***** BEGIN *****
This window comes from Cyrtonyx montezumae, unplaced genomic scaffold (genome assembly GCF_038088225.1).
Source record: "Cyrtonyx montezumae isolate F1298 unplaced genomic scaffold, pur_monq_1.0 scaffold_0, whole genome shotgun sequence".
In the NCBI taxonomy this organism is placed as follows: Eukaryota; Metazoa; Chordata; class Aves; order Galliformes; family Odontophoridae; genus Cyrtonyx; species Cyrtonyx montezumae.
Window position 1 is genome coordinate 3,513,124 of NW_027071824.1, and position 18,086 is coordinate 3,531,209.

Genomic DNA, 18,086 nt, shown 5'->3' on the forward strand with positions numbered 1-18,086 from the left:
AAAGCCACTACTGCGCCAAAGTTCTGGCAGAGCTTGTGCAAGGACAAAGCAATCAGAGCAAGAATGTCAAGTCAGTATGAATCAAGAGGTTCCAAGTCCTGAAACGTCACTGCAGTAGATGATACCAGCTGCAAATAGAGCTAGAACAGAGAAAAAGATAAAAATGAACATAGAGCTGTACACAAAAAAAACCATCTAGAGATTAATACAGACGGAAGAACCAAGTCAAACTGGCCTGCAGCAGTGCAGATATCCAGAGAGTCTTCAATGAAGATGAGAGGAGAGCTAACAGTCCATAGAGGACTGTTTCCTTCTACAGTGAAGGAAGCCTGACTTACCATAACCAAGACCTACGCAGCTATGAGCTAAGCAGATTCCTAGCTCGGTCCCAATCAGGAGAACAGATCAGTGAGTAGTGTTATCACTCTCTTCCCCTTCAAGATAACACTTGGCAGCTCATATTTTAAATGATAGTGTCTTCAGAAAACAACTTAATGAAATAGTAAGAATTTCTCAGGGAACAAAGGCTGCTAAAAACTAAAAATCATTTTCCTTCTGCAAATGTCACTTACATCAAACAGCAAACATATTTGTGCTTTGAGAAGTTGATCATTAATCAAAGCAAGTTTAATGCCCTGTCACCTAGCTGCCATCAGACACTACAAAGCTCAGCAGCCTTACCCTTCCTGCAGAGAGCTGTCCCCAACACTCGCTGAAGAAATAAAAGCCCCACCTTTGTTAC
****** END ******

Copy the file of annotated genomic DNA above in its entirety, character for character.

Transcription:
This window comes from Cyrtonyx montezumae, unplaced genomic scaffold (genome assembly GCF_038088225.1).
Source record: "Cyrtonyx montezumae isolate F1298 unplaced genomic scaffold, pur_monq_1.0 scaffold_0, whole genome shotgun sequence".
In the NCBI taxonomy this organism is placed as follows: Eukaryota; Metazoa; Chordata; class Aves; order Galliformes; family Odontophoridae; genus Cyrtonyx; species Cyrtonyx montezumae.
Window position 1 is genome coordinate 3,513,124 of NW_027071824.1, and position 18,086 is coordinate 3,531,209.

Genomic DNA, 18,086 nt, shown 5'->3' on the forward strand with positions numbered 1-18,086 from the left:
AAAGCCACTACTGCGCCAAAGTTCTGGCAGAGCTTGTGCAAGGACAAAGCAATCAGAGCAAGAATGTCAAGTCAGTATGAATCAAGAGGTTCCAAGTCCTGAAACGTCACTGCAGTAGATGATACCAGCTGCAAATAGAGCTAGAACAGAGAAAAAGATAAAAATGAACATAGAGCTGTACACAAAAAAAACCATCTAGAGATTAATACAGACGGAAGAACCAAGTCAAACTGGCCTGCAGCAGTGCAGATATCCAGAGAGTCTTCAATGAAGATGAGAGGAGAGCTAACAGTCCATAGAGGACTGTTTCCTTCTACAGTGAAGGAAGCCTGACTTACCATAACCAAGACCTACGCAGCTATGAGCTAAGCAGATTCCTAGCTCGGTCCCAATCAGGAGAACAGATCAGTGAGTAGTGTTATCACTCTCTTCCCCTTCAAGATAACACTTGGCAGCTCATATTTTAAATGATAGTGTCTTCAGAAAACAACTTAATGAAATAGTAAGAATTTCTCAGGGAACAAAGGCTGCTAAAAACTAAAAATCATTTTCCTTCTGCAAATGTCACTTACATCAAACAGCAAACATATTTGTGCTTTGAGAAGTTGATCATTAATCAAAGCAAGTTTAATGCCCTGTCACCTAGCTGCCATCAGACACTACAAAGCTCAGCAGCCTTACCCTTCCTGCAGAGAGCTGTCCCCAACACTCGCTGAAGAAATAAAAGCCCCACCTTTGTTAC